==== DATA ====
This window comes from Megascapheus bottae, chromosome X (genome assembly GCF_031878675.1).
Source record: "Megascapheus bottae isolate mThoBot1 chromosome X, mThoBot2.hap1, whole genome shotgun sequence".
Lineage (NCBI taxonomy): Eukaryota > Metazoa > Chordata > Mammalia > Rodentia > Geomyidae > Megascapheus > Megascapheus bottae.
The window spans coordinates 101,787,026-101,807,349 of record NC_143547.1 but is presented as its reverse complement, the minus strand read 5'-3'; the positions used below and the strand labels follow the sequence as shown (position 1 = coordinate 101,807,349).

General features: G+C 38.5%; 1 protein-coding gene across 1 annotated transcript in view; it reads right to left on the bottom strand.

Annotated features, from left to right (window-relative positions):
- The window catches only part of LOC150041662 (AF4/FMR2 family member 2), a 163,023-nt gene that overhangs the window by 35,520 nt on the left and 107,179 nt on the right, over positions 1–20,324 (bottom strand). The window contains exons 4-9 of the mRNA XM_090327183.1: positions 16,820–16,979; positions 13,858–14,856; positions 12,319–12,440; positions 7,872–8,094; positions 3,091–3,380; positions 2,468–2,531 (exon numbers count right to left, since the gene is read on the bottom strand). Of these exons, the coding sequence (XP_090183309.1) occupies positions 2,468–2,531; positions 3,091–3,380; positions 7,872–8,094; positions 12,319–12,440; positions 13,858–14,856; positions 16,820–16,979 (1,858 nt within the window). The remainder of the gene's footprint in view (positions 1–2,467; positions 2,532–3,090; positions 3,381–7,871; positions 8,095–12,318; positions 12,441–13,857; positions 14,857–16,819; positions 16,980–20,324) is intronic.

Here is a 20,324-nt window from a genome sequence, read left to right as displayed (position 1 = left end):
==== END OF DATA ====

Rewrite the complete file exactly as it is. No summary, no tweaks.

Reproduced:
This window comes from Megascapheus bottae, chromosome X (genome assembly GCF_031878675.1).
Source record: "Megascapheus bottae isolate mThoBot1 chromosome X, mThoBot2.hap1, whole genome shotgun sequence".
Lineage (NCBI taxonomy): Eukaryota > Metazoa > Chordata > Mammalia > Rodentia > Geomyidae > Megascapheus > Megascapheus bottae.
The window spans coordinates 101,787,026-101,807,349 of record NC_143547.1 but is presented as its reverse complement, the minus strand read 5'-3'; the positions used below and the strand labels follow the sequence as shown (position 1 = coordinate 101,807,349).

General features: G+C 38.5%; 1 protein-coding gene across 1 annotated transcript in view; it reads right to left on the bottom strand.

Annotated features, from left to right (window-relative positions):
- The window catches only part of LOC150041662 (AF4/FMR2 family member 2), a 163,023-nt gene that overhangs the window by 35,520 nt on the left and 107,179 nt on the right, over positions 1–20,324 (bottom strand). The window contains exons 4-9 of the mRNA XM_090327183.1: positions 16,820–16,979; positions 13,858–14,856; positions 12,319–12,440; positions 7,872–8,094; positions 3,091–3,380; positions 2,468–2,531 (exon numbers count right to left, since the gene is read on the bottom strand). Of these exons, the coding sequence (XP_090183309.1) occupies positions 2,468–2,531; positions 3,091–3,380; positions 7,872–8,094; positions 12,319–12,440; positions 13,858–14,856; positions 16,820–16,979 (1,858 nt within the window). The remainder of the gene's footprint in view (positions 1–2,467; positions 2,532–3,090; positions 3,381–7,871; positions 8,095–12,318; positions 12,441–13,857; positions 14,857–16,819; positions 16,980–20,324) is intronic.

Here is a 20,324-nt window from a genome sequence, read left to right as displayed (position 1 = left end):